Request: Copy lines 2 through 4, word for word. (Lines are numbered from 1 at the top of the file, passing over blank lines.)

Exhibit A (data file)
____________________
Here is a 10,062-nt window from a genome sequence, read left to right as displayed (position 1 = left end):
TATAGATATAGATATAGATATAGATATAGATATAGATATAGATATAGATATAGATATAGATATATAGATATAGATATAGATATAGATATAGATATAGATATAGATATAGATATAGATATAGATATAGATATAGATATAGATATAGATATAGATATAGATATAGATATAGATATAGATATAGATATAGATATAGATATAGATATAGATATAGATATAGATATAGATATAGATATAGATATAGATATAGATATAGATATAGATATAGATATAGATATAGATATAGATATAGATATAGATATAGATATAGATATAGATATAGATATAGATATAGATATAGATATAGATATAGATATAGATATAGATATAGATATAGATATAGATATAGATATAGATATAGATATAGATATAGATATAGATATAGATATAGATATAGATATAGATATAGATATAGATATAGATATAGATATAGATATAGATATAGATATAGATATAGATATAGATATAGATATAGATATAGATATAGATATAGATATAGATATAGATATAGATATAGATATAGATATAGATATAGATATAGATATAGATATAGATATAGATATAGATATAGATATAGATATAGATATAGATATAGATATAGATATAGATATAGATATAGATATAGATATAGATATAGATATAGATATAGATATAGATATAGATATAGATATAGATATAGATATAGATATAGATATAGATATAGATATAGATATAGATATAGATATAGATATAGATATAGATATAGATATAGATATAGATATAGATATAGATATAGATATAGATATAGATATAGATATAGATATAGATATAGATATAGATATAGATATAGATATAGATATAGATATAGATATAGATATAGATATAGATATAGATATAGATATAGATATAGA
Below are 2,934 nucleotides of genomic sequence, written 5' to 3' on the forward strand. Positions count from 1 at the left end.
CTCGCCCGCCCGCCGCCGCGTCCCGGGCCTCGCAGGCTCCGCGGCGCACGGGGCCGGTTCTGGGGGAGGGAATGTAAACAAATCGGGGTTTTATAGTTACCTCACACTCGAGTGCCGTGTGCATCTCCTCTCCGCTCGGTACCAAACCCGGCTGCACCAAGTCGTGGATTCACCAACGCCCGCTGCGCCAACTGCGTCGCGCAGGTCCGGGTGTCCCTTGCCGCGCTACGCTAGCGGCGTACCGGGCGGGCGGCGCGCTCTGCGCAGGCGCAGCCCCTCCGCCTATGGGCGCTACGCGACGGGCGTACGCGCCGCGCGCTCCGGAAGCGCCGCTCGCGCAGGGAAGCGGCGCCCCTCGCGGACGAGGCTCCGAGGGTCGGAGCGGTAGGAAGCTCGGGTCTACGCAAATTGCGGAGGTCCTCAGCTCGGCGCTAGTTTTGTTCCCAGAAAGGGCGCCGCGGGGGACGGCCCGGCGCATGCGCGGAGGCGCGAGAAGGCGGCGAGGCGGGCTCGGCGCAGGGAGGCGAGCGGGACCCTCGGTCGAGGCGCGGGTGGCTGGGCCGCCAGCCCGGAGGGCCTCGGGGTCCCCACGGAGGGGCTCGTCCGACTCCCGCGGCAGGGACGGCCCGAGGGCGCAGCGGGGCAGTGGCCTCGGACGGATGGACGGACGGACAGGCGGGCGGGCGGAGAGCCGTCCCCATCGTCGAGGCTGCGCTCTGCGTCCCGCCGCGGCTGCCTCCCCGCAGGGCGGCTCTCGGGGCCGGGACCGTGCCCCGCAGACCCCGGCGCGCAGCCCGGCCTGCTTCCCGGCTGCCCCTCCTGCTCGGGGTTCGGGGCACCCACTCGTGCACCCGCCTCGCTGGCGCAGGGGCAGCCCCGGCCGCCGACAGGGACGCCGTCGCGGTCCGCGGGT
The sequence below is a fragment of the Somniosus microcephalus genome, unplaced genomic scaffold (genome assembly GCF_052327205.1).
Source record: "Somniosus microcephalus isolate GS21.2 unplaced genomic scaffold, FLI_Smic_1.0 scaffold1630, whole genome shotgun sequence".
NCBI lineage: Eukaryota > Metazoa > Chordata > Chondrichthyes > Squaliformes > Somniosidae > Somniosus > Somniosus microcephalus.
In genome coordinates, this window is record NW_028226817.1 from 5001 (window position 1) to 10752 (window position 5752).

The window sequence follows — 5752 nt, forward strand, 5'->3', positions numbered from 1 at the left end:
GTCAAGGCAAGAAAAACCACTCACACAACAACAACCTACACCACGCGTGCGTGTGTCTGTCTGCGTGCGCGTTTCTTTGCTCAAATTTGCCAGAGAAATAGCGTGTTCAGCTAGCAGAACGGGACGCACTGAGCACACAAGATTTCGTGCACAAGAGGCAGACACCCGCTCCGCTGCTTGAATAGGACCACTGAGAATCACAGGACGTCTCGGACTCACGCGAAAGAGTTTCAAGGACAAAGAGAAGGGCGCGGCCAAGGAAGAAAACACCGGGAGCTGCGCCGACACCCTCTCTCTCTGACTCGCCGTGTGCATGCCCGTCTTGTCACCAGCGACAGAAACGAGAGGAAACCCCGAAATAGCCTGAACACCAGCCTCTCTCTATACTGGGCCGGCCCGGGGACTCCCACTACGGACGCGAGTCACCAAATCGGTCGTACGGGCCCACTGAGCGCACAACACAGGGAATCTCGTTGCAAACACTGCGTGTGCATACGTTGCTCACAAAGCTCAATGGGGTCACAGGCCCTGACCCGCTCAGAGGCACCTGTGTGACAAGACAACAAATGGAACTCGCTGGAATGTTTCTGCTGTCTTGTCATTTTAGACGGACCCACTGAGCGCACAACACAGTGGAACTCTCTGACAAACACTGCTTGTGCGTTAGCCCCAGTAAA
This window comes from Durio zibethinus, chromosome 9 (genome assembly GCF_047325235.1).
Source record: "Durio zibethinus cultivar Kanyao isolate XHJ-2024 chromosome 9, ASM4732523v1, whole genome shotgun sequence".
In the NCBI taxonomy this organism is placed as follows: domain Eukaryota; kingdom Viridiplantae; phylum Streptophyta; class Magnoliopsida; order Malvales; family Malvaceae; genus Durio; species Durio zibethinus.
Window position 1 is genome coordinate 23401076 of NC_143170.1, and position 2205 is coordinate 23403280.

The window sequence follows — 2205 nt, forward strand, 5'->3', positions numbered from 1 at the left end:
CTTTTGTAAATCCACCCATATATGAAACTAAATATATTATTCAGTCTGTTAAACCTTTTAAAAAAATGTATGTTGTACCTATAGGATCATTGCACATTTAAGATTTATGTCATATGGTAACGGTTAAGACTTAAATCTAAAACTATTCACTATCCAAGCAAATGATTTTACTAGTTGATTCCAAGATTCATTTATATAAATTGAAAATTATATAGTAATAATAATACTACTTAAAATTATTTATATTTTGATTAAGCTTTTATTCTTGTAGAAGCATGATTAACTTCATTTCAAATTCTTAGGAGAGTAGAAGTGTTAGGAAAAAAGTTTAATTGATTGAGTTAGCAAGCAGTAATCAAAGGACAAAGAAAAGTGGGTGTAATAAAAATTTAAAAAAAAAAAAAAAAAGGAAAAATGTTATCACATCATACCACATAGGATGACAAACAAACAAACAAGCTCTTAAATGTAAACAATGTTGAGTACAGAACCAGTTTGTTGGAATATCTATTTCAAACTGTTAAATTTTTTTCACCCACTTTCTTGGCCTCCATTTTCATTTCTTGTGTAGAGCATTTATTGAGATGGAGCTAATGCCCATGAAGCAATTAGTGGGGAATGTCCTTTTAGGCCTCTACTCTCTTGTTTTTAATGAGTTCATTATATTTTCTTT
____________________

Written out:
TATAGATATAGATATAGATATAGATATAGATATAGATATAGATATAGATATAGATATAGATATATAGATATAGATATAGATATAGATATAGATATAGATATAGATATAGATATAGATATAGATATAGATATAGATATAGATATAGATATAGATATAGATATAGATATAGATATAGATATAGATATAGATATAGATATAGATATAGATATAGATATAGATATAGATATAGATATAGATATAGATATAGATATAGATATAGATATAGATATAGATATAGATATAGATATAGATATAGATATAGATATAGATATAGATATAGATATAGATATAGATATAGATATAGATATAGATATAGATATAGATATAGATATAGATATAGATATAGATATAGATATAGATATAGATATAGATATAGATATAGATATAGATATAGATATAGATATAGATATAGATATAGATATAGATATAGATATAGATATAGATATAGATATAGATATAGATATAGATATAGATATAGATATAGATATAGATATAGATATAGATATAGATATAGATATAGATATAGATATAGATATAGATATAGATATAGATATAGATATAGATATAGATATAGATATAGATATAGATATAGATATAGATATAGATATAGATATAGATATAGATATAGATATAGATATAGATATAGATATAGATATAGATATAGATATAGATATAGATATAGATATAGATATAGATATAGATATAGATATAGATATAGATATAGATATAGATATAGATATAGATATAGATATAGATATAGATATAGATATAGATATAGATATAGATATAGATATAGATATAGATATAGATATAGATATAGATATAGATATAGATATAGATATAGATATAGATATAGATATAGATATAGATATAGATATAGATATAGA
Below are 2,934 nucleotides of genomic sequence, written 5' to 3' on the forward strand. Positions count from 1 at the left end.
CTCGCCCGCCCGCCGCCGCGTCCCGGGCCTCGCAGGCTCCGCGGCGCACGGGGCCGGTTCTGGGGGAGGGAATGTAAACAAATCGGGGTTTTATAGTTACCTCACACTCGAGTGCCGTGTGCATCTCCTCTCCGCTCGGTACCAAACCCGGCTGCACCAAGTCGTGGATTCACCAACGCCCGCTGCGCCAACTGCGTCGCGCAGGTCCGGGTGTCCCTTGCCGCGCTACGCTAGCGGCGTACCGGGCGGGCGGCGCGCTCTGCGCAGGCGCAGCCCCTCCGCCTATGGGCGCTACGCGACGGGCGTACGCGCCGCGCGCTCCGGAAGCGCCGCTCGCGCAGGGAAGCGGCGCCCCTCGCGGACGAGGCTCCGAGGGTCGGAGCGGTAGGAAGCTCGGGTCTACGCAAATTGCGGAGGTCCTCAGCTCGGCGCTAGTTTTGTTCCCAGAAAGGGCGCCGCGGGGGACGGCCCGGCGCATGCGCGGAGGCGCGAGAAGGCGGCGAGGCGGGCTCGGCGCAGGGAGGCGAGCGGGACCCTCGGTCGAGGCGCGGGTGGCTGGGCCGCCAGCCCGGAGGGCCTCGGGGTCCCCACGGAGGGGCTCGTCCGACTCCCGCGGCAGGGACGGCCCGAGGGCGCAGCGGGGCAGTGGCCTCGGACGGATGGACGGACGGACAGGCGGGCGGGCGGAGAGCCGTCCCCATCGTCGAGGCTGCGCTCTGCGTCCCGCCGCGGCTGCCTCCCCGCAGGGCGGCTCTCGGGGCCGGGACCGTGCCCCGCAGACCCCGGCGCGCAGCCCGGCCTGCTTCCCGGCTGCCCCTCCTGCTCGGGGTTCGGGGCACCCACTCGTGCACCCGCCTCGCTGGCGCAGGGGCAGCCCCGGCCGCCGACAGGGACGCCGTCGCGGTCCGCGGGT